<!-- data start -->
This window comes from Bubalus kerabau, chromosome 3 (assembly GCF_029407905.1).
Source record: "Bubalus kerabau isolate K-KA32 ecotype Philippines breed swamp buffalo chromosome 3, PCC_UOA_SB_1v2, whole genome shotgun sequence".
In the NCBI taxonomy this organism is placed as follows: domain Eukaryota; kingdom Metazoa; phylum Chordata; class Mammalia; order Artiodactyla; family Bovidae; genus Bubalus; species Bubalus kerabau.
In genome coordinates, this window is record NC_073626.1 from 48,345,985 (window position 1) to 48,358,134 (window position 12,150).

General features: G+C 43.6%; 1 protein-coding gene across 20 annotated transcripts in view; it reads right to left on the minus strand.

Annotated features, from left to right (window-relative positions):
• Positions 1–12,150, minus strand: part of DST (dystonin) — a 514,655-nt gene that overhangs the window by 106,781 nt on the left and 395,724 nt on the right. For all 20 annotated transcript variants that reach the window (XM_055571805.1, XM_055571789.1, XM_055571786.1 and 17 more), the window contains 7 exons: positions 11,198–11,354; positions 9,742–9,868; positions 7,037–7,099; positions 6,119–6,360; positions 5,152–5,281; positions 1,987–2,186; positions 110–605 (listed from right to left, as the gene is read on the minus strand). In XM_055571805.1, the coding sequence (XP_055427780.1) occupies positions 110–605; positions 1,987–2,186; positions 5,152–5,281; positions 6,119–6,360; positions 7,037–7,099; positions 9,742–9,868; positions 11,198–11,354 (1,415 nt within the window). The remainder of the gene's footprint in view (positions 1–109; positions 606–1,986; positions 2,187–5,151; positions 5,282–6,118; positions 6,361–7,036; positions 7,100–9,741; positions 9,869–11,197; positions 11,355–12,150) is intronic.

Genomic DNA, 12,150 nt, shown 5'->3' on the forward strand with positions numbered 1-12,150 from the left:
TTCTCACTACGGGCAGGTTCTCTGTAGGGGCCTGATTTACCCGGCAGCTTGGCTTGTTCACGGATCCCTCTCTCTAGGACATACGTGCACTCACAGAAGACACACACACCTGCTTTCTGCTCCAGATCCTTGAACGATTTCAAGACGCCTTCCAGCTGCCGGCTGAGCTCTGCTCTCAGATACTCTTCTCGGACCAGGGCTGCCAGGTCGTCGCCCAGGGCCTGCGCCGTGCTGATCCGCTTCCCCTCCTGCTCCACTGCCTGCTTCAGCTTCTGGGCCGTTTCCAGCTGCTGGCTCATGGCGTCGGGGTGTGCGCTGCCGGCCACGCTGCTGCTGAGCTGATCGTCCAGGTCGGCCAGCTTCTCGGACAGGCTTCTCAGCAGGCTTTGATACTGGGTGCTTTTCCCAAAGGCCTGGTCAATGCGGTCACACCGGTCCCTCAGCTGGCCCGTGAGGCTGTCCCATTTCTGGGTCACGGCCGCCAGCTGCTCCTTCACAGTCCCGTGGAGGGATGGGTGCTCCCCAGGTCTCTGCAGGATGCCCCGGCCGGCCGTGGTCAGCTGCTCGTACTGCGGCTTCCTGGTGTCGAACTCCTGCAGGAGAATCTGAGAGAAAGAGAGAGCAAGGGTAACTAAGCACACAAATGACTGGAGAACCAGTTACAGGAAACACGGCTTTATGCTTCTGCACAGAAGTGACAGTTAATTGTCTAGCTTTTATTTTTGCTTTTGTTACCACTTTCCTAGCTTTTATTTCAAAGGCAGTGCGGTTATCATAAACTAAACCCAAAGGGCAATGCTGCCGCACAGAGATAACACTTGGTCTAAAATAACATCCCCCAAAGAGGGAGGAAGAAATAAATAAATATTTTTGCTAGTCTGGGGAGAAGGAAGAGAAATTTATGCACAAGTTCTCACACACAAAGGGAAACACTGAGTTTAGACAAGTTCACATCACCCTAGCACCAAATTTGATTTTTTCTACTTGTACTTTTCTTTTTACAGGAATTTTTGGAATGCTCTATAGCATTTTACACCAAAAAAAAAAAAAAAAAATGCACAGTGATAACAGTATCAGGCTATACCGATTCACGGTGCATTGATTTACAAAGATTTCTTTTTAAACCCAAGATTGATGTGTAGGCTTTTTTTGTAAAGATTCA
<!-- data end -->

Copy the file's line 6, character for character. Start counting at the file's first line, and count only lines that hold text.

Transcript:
Annotated features, from left to right (window-relative positions):